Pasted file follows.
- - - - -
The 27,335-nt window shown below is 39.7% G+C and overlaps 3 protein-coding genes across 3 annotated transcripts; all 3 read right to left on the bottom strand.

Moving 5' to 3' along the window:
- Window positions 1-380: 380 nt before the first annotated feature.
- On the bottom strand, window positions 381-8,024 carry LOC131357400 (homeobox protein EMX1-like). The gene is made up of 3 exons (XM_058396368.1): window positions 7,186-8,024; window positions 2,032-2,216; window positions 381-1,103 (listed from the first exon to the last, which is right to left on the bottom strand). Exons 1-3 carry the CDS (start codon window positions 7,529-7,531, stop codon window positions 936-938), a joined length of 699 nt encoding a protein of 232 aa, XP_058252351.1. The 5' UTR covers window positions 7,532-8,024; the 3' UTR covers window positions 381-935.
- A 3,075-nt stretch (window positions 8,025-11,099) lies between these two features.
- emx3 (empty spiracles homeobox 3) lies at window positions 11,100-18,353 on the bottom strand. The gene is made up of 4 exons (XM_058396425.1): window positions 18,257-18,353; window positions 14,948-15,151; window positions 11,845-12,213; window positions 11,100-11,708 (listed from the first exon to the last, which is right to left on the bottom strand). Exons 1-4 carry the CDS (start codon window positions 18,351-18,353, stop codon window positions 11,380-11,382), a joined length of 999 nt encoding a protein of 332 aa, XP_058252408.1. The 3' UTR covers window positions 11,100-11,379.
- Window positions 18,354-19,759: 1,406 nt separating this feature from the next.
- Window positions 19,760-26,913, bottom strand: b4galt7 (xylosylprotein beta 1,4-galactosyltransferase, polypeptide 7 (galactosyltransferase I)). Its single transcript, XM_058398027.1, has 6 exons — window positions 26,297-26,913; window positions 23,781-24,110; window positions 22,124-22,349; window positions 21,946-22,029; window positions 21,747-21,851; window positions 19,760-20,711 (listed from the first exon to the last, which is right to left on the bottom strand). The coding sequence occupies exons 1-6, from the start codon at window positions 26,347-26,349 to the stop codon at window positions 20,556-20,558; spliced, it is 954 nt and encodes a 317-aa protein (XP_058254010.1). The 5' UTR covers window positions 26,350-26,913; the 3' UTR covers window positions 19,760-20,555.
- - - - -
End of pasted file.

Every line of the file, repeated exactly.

The 27,335-nt window shown below is 39.7% G+C and overlaps 3 protein-coding genes across 3 annotated transcripts; all 3 read right to left on the bottom strand.

Moving 5' to 3' along the window:
- Window positions 1-380: 380 nt before the first annotated feature.
- On the bottom strand, window positions 381-8,024 carry LOC131357400 (homeobox protein EMX1-like). The gene is made up of 3 exons (XM_058396368.1): window positions 7,186-8,024; window positions 2,032-2,216; window positions 381-1,103 (listed from the first exon to the last, which is right to left on the bottom strand). Exons 1-3 carry the CDS (start codon window positions 7,529-7,531, stop codon window positions 936-938), a joined length of 699 nt encoding a protein of 232 aa, XP_058252351.1. The 5' UTR covers window positions 7,532-8,024; the 3' UTR covers window positions 381-935.
- A 3,075-nt stretch (window positions 8,025-11,099) lies between these two features.
- emx3 (empty spiracles homeobox 3) lies at window positions 11,100-18,353 on the bottom strand. The gene is made up of 4 exons (XM_058396425.1): window positions 18,257-18,353; window positions 14,948-15,151; window positions 11,845-12,213; window positions 11,100-11,708 (listed from the first exon to the last, which is right to left on the bottom strand). Exons 1-4 carry the CDS (start codon window positions 18,351-18,353, stop codon window positions 11,380-11,382), a joined length of 999 nt encoding a protein of 332 aa, XP_058252408.1. The 3' UTR covers window positions 11,100-11,379.
- Window positions 18,354-19,759: 1,406 nt separating this feature from the next.
- Window positions 19,760-26,913, bottom strand: b4galt7 (xylosylprotein beta 1,4-galactosyltransferase, polypeptide 7 (galactosyltransferase I)). Its single transcript, XM_058398027.1, has 6 exons — window positions 26,297-26,913; window positions 23,781-24,110; window positions 22,124-22,349; window positions 21,946-22,029; window positions 21,747-21,851; window positions 19,760-20,711 (listed from the first exon to the last, which is right to left on the bottom strand). The coding sequence occupies exons 1-6, from the start codon at window positions 26,347-26,349 to the stop codon at window positions 20,556-20,558; spliced, it is 954 nt and encodes a 317-aa protein (XP_058254010.1). The 5' UTR covers window positions 26,350-26,913; the 3' UTR covers window positions 19,760-20,555.